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The colourful life of artist Rana Begum

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Rana Begum is the latest artist in residence at the Hamilton Princess & Beach Club (Photograph by Jessie Moniz Hardy)

Like any career, art can be stressful.

In the middle of an interview with The Royal Gazette, the Hamilton Princess & Beach Club’s latest artist in residence, Rana Begum, took a call. A client wanted her help, immediately, installing one of her abstract pieces.

Although she appreciated the client’s eagerness, it was not very easy to help them, given that they were several thousands of miles away.

“It can be hard to strike a work-life balance,” Ms Begum said, “You are working and thinking 24/7. And there is this assumption that you can be contacted at any time of the day or night.”

However, she loves the work, and also the travel. She has spent the last decade exhibiting her creations in diverse places such as Beirut, Lebanon, St Ives in Cornwall and Dubai, among other places. Now, she is in Bermuda for ten days as the artist in residence for the Hamilton Princess on Pitts Bay Road in Pembroke.

“They have given me a studio in one of the hotel rooms, so that I can paint while I am here,” she said. “I’m not really required to physically make any work but I like the idea of having a space and the chance to create.”

Several of her pieces are in the hotel’s permanent collection. There are two pieces in different spots on the ground floor and a series of etchings in a boardroom on the second floor.

Her work is also part of an exhibition, Simplicity of Form: Unfolding Abstraction, on from now until October 31 at the Bermuda National Gallery at City Hall in Hamilton.

The show features artwork loaned by the Green family, owners of the Hamilton Princess & Beach Club. Some of the world-famous abstract artists on display are Henri Matisse, Andy Warhol and Bridget Riley. Ms Begum also has a series of etchings in the exhibition called No 861. They are part of a colour experiment she did on high-end chine colle on Somerset and Canson Mi-Teintes paper.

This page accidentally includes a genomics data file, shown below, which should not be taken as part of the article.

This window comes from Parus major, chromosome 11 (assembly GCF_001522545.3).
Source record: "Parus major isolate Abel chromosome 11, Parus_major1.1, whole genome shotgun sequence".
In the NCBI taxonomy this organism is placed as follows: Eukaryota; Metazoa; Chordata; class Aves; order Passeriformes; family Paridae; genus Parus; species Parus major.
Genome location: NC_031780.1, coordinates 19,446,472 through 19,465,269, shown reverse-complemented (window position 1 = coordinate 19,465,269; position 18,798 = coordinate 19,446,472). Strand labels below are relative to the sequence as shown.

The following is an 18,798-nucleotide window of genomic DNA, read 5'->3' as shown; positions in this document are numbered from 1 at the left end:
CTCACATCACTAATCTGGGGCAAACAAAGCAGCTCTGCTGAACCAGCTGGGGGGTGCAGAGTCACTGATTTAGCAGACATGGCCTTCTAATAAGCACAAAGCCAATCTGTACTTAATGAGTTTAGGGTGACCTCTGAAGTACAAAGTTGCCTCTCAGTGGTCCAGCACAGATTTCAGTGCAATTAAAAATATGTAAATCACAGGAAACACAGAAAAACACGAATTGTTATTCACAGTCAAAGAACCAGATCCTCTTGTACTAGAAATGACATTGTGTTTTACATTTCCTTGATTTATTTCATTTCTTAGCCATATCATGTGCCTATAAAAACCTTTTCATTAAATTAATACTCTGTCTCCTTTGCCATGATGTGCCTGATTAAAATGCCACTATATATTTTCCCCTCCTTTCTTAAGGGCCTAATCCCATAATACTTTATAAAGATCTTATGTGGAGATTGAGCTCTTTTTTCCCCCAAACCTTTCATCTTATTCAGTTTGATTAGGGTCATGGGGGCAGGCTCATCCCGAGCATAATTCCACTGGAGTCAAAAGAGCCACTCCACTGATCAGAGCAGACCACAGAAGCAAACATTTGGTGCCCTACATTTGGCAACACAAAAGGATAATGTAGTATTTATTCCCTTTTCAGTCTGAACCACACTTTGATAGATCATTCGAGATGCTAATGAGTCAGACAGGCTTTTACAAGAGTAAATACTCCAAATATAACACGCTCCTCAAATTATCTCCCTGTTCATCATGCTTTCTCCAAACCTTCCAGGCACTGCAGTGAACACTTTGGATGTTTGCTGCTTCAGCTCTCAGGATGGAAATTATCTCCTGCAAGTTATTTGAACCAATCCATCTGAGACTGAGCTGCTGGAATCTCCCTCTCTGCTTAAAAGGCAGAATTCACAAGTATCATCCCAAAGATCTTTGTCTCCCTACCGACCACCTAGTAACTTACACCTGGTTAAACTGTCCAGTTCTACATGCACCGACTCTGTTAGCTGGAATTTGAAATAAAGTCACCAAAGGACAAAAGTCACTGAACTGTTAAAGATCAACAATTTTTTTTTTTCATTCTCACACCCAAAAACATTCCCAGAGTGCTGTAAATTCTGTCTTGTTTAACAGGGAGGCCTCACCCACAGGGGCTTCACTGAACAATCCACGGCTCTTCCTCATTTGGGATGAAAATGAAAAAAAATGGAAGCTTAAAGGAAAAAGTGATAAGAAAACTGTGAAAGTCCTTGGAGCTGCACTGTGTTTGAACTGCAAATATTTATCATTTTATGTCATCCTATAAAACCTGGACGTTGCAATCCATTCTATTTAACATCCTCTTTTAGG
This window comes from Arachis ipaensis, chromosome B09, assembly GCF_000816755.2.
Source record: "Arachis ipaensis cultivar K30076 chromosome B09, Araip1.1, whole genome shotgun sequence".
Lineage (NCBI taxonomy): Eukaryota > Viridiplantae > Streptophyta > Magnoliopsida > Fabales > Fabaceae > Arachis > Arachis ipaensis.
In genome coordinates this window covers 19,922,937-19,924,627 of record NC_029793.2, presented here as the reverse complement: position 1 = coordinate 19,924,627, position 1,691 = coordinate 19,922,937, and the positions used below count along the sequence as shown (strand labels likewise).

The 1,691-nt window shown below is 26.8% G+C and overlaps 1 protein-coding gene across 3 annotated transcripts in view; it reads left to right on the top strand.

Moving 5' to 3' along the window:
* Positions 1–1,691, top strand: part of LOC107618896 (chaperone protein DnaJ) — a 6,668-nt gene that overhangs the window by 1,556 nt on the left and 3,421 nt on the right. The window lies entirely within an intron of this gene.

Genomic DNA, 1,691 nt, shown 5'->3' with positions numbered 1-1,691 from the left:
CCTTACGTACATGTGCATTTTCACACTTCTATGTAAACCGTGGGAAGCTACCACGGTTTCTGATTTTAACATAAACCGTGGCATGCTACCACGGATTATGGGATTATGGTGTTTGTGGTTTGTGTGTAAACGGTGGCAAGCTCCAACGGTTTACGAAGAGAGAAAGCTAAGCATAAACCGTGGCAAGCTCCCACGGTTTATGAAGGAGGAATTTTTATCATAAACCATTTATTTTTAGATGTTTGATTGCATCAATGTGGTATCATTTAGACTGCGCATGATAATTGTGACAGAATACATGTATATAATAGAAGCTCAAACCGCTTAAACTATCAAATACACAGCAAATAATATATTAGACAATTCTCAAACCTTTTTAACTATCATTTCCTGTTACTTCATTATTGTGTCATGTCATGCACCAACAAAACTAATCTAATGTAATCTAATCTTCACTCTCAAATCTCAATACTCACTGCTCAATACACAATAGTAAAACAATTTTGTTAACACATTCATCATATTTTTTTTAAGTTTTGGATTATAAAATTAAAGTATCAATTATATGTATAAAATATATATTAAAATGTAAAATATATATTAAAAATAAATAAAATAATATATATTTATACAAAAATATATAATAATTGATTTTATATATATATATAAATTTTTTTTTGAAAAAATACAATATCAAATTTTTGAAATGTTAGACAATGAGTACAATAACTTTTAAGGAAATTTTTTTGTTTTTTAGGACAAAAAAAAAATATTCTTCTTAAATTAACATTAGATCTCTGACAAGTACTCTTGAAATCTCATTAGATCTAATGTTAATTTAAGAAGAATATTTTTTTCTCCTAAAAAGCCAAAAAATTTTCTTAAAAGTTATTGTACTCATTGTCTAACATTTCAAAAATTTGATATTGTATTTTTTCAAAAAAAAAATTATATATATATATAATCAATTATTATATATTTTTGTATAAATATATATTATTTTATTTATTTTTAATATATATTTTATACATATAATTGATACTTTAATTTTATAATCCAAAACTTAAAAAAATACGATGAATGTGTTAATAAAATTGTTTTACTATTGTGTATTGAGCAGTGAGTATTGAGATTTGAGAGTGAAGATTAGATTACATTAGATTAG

Abstract artist Rana Begum at work (Photograph supplied)

If you don’t understand what it all means, that is OK. She will be giving a lecture at the BNG at City Hall, tonight.

“With abstract work, it is sometimes difficult to have a narrative,” she said. “People want to find ways to connect with what you are doing. So in my presentations I usually show the journey, the progression, or the kind of research approach I took with my work.”

Ms Begum lives in Hammersmith, London, where she lives above her studio.

“I love the area,” she said. “It is very diverse and there is every kind of restaurant you can imagine.”

Born in Bangladesh, Ms Begum moved to England with her parents when she was 8.

“I did not speak a word of English,” she said. “I would draw where I grew up and my family and my childhood. Everything I drew went up on the wall in the classroom. It became a good way to communicate.”

Her struggles with language were compounded by dyslexia, a learning difference that can make learning a second language difficult. The problem was not fully addressed until secondary school.

“Then I had to start from scratch and learn everything again, cat, glass, table …” she said. She found that she was a visual learner.

“I can't figure things out in my head, I have to look at them,” she said. “I think that is where the art side of things comes in for me.”